The next day, Agent J (Will Smith) notices that K is no longer in his apartment. He arrives at MIB headquarters to discover that K has been dead for over 40 years. Agent O (Emma Thompson) , the new Chief after Z’s passing and retirement (with his memory erased), deduces that there has been a fracture in the space-time continuum based on J’s insatiable craving for chocolate milk to ameliorate his headaches. J comes to the conclusion that Boris acquired a time-jump device and traveled back to 1969 to kill K, resulting in an inevitable invasion of Earth due to the absence of the ArcNet. J goes to Obadiah Prince (Lanny Flaherty) , a black market dealer who sold Boris the time-jump device, and acquires one of his own. As the time-jump device needs a certain amount of velocity to activate, J must jump off the Chrysler Building to make the time-travel. He travels to July 15, 1969 – one day before the incident involving Boris and Agent K.

Upon arriving at the timeline, J travels to Coney Island, knowing that Boris will be committing a murder based on the original incident report he accessed beforehand. However, a younger agent K (Josh Brolin) arrests him and has him placed in a larger, more primitive Neuralyzer. At the very last second, J convinces K to stop the process when he reveals the truth of his mission. K decides that he is telling the truth and takes him to the MIB headquaters, which is largely changed that it’s in it’s 2012 version. He also meets with a younger version of Agent O (Alice Eve). They eventually work together and follow Boris’ trail. Their clues lead them to a prescient alien named Griffin (Michael Stuhlbarg) , who is in possession of the ArcNet. Being able to look into multiple probable future outcomes and scenarios, he warns the two agents of Boris’ impending arrival and hurriedly leaves the venue.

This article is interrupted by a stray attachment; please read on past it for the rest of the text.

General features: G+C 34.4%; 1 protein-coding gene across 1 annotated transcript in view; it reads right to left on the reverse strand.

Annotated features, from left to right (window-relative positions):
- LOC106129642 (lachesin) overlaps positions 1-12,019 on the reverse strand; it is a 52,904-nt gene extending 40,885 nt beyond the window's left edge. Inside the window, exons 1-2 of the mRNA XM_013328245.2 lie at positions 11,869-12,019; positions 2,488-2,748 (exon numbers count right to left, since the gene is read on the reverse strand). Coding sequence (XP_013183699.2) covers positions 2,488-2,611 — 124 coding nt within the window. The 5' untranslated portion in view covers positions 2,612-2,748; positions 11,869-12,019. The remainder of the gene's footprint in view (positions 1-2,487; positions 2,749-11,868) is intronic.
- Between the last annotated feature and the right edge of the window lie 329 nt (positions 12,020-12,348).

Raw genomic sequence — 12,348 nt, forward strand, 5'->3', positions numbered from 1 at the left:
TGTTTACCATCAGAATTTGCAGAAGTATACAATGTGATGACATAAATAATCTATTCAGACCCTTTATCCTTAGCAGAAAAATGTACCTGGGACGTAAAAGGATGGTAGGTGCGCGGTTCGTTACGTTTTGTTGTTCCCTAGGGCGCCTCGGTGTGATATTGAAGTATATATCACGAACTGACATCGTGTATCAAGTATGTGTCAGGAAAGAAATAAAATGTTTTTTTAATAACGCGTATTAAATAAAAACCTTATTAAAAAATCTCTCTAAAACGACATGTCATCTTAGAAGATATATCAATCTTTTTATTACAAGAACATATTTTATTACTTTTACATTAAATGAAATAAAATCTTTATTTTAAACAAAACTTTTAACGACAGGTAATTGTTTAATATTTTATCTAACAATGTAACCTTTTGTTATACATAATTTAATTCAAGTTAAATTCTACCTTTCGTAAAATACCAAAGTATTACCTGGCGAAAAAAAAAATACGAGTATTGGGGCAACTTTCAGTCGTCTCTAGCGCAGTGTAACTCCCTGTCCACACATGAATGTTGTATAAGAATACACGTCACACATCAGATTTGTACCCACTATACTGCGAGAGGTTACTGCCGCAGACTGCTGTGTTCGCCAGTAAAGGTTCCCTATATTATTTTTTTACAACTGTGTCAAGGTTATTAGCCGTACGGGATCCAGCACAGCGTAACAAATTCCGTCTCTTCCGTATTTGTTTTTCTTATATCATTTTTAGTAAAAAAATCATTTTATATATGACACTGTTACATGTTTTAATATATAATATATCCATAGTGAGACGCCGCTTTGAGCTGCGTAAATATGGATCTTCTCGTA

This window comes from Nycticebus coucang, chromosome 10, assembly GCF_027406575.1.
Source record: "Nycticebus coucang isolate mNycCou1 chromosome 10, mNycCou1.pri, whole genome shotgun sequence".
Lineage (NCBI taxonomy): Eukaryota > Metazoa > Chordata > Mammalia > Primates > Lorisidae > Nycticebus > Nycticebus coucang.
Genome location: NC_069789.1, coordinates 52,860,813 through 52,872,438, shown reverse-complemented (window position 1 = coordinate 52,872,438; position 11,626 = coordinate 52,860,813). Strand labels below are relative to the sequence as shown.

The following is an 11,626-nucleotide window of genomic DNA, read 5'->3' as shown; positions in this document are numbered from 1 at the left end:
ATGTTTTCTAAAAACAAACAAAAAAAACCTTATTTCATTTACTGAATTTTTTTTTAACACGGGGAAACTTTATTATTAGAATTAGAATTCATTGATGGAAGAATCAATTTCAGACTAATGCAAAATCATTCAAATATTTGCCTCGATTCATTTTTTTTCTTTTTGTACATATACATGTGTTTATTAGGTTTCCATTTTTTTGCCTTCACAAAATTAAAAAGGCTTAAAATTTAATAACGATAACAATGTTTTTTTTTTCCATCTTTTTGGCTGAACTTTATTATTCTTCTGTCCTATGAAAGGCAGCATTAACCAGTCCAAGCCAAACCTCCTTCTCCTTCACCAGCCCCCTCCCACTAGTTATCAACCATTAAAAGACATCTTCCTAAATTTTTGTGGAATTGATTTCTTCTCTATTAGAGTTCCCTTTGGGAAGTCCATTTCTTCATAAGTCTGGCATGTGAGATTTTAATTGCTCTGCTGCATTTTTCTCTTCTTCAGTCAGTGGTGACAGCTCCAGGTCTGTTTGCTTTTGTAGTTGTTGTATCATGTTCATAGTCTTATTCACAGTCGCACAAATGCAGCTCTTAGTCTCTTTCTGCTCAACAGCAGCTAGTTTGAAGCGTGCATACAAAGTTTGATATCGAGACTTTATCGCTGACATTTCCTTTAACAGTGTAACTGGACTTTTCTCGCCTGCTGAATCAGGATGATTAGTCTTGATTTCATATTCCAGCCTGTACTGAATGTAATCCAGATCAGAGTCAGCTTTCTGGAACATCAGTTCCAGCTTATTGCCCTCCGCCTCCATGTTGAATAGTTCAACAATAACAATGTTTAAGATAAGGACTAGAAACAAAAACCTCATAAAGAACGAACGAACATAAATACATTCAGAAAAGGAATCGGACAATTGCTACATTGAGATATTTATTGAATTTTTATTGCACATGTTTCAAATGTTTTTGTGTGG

Based on the clues left for them, the Agents locate Griffin, who gives them the shield that has to be placed onto the Apollo 11 lunar rocket launch occurring in less than six hours. Upon arriving at Cape Canaveral, the two agents and Griffin are quickly arrested by military police. The Colonel (Mike Colter) in the scene, however, allows the two agents to carry on their mission after Griffin uses his precognitive power to show them “how important they are”. The Colonel shares a long look with Griffin, his demeanor immediately softens, and he seems to take a more personal interest in assisting Agents J and K in their mission. The reason for this is revealed shortly thereafter.

J and K arrive at the launch pad, but are confronted separately by both 1969 and modern-day incarnations of Boris. Modern-day Boris impales J with his spikes before they both fall off the pad; however, J uses the time-jump to travel back to the beginning of the fight and avoid the spikes before pushing the criminal off the pad into the fiery exhaust gases of the rocket. Meanwhile, as K battles the younger Boris, he ruptures a fueling hose, causing it to spray liquid nitrogen on 1969 Boris’ left arm and shatter it. K then successfully plants the ArcNet on the rocket, which deploys after reaching the Earth’s atmosphere. The Colonel congratulates K, who in turn invites him to join the agency.